Shark attacks are on the rise, officials warn. We’ve all been looking forward to summer, but don’t get too lost in the excitement. There is a projected increase in the cases of shark attacks for this year. Enjoy your time at the beach while keeping an eye out for the deadly predators.
Last year, almost 100 shark attacks were reported across the Earth. Six people have died because of major injuries.
This year, we might experience an increased number of attacks. The human population has also increased, and the warmer than ever climate sends people into the water to cool off. And should we add that the shark population is now back on track, number-wise? Add these facts up and you’ll see why you can never be too careful.
Here are the best ways to prevent getting up close to a shark:
- Don’t go swimming after heavy rains, because you might find sharks in areas where they otherwise would not swim to.
- Don’t dive from boats. Scan the water carefully if you’re too tempted not to stay on board.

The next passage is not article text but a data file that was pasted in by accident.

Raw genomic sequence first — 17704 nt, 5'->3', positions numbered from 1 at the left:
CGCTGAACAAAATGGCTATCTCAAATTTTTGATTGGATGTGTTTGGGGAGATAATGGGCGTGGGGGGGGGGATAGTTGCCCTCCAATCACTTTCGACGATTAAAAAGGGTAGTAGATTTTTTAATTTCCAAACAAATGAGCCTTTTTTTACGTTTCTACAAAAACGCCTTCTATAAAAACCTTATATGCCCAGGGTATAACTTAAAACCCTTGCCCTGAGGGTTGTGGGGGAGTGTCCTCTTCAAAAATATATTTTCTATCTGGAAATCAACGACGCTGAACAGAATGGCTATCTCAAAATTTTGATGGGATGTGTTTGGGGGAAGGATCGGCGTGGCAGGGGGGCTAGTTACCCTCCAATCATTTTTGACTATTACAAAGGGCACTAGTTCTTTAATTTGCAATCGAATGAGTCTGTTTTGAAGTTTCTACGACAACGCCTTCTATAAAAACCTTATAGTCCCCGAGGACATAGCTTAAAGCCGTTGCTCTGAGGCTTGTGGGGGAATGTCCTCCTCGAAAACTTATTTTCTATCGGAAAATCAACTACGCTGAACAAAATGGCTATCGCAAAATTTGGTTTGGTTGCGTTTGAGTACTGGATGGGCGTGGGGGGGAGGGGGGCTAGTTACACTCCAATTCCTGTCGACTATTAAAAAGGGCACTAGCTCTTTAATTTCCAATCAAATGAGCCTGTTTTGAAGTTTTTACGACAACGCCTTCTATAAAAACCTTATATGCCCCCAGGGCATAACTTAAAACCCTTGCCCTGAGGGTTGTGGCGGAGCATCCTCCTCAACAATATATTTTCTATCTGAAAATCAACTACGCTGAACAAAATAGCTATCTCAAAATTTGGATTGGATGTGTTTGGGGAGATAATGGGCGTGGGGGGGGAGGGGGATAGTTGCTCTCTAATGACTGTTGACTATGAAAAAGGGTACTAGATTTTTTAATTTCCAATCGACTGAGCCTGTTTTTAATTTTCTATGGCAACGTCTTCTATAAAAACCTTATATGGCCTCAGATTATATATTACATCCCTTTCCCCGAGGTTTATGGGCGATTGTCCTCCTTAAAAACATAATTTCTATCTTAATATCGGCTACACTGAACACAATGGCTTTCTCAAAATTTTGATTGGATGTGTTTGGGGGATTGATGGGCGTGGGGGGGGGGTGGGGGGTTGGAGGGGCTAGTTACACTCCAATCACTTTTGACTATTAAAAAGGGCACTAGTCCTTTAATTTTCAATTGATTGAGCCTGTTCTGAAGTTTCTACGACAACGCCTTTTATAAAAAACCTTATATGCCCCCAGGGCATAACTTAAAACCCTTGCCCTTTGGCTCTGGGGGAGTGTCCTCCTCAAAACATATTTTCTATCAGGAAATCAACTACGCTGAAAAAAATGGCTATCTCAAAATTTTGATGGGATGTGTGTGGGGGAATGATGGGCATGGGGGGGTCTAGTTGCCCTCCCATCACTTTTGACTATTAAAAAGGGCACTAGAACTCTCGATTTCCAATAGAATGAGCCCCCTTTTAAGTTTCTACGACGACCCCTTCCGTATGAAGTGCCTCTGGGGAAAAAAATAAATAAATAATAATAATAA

- Watch the fishes’ behavior. They start changing their swimming patterns if a predator is close.
- Keep your strokes even. Don’t make erratic movements that may draw a shark’s attentions onto you.
- Colorful swimwear makes you a target, so keep it simple.
- Don’t go in the water if you have a bleeding cut or are menstruating.
- Don’t go into areas where shark attacks are known to happen. They will return. And shark attacks are on the rise in 2016.
- Take at least one person with you into the water. It’s good to have an extra pair of eyes and help if something bad does happen.
- Don’t go into areas where there’s an abundance of fish and seals. Sharks will consider you a pray as well.
If you do, however, encounter a shark, here’s what you have to do:
- Fight it. Hit the predator in the nose, gills and eyes. These are the most sensitive areas.
- Don’t play dead. Don’t think that sharks won’t take a bite off you if you look like an inanimate object or a dead person. It will attack nonetheless.
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